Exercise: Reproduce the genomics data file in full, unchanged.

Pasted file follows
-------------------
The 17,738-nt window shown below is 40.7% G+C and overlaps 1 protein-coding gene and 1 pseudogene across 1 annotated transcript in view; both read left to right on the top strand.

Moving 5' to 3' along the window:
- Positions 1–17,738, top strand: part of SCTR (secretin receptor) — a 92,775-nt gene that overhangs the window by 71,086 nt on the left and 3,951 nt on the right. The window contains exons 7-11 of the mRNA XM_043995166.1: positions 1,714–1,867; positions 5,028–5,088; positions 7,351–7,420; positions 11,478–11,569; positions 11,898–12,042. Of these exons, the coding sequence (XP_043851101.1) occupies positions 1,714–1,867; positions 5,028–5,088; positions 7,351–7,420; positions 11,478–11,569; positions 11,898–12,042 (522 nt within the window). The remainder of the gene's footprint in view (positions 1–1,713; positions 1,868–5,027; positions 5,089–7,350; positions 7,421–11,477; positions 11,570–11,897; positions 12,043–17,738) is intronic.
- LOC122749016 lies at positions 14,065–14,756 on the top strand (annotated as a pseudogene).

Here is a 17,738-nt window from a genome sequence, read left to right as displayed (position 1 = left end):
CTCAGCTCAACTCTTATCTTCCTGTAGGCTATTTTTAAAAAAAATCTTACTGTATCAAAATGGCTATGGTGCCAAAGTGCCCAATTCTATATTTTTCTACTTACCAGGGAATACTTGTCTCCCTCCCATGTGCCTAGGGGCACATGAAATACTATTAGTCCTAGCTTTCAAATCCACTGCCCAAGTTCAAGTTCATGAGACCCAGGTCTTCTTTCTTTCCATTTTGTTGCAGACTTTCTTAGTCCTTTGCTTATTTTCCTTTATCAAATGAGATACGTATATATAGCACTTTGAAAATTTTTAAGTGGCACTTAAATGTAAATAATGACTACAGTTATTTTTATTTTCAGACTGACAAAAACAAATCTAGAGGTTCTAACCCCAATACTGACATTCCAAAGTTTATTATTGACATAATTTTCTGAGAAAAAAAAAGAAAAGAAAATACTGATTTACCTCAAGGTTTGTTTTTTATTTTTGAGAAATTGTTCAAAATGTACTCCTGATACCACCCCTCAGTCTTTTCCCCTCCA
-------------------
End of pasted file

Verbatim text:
The 17,738-nt window shown below is 40.7% G+C and overlaps 1 protein-coding gene and 1 pseudogene across 1 annotated transcript in view; both read left to right on the top strand.

Moving 5' to 3' along the window:
- Positions 1–17,738, top strand: part of SCTR (secretin receptor) — a 92,775-nt gene that overhangs the window by 71,086 nt on the left and 3,951 nt on the right. The window contains exons 7-11 of the mRNA XM_043995166.1: positions 1,714–1,867; positions 5,028–5,088; positions 7,351–7,420; positions 11,478–11,569; positions 11,898–12,042. Of these exons, the coding sequence (XP_043851101.1) occupies positions 1,714–1,867; positions 5,028–5,088; positions 7,351–7,420; positions 11,478–11,569; positions 11,898–12,042 (522 nt within the window). The remainder of the gene's footprint in view (positions 1–1,713; positions 1,868–5,027; positions 5,089–7,350; positions 7,421–11,477; positions 11,570–11,897; positions 12,043–17,738) is intronic.
- LOC122749016 lies at positions 14,065–14,756 on the top strand (annotated as a pseudogene).

Here is a 17,738-nt window from a genome sequence, read left to right as displayed (position 1 = left end):
CTCAGCTCAACTCTTATCTTCCTGTAGGCTATTTTTAAAAAAAATCTTACTGTATCAAAATGGCTATGGTGCCAAAGTGCCCAATTCTATATTTTTCTACTTACCAGGGAATACTTGTCTCCCTCCCATGTGCCTAGGGGCACATGAAATACTATTAGTCCTAGCTTTCAAATCCACTGCCCAAGTTCAAGTTCATGAGACCCAGGTCTTCTTTCTTTCCATTTTGTTGCAGACTTTCTTAGTCCTTTGCTTATTTTCCTTTATCAAATGAGATACGTATATATAGCACTTTGAAAATTTTTAAGTGGCACTTAAATGTAAATAATGACTACAGTTATTTTTATTTTCAGACTGACAAAAACAAATCTAGAGGTTCTAACCCCAATACTGACATTCCAAAGTTTATTATTGACATAATTTTCTGAGAAAAAAAAAGAAAAGAAAATACTGATTTACCTCAAGGTTTGTTTTTTATTTTTGAGAAATTGTTCAAAATGTACTCCTGATACCACCCCTCAGTCTTTTCCCCTCCA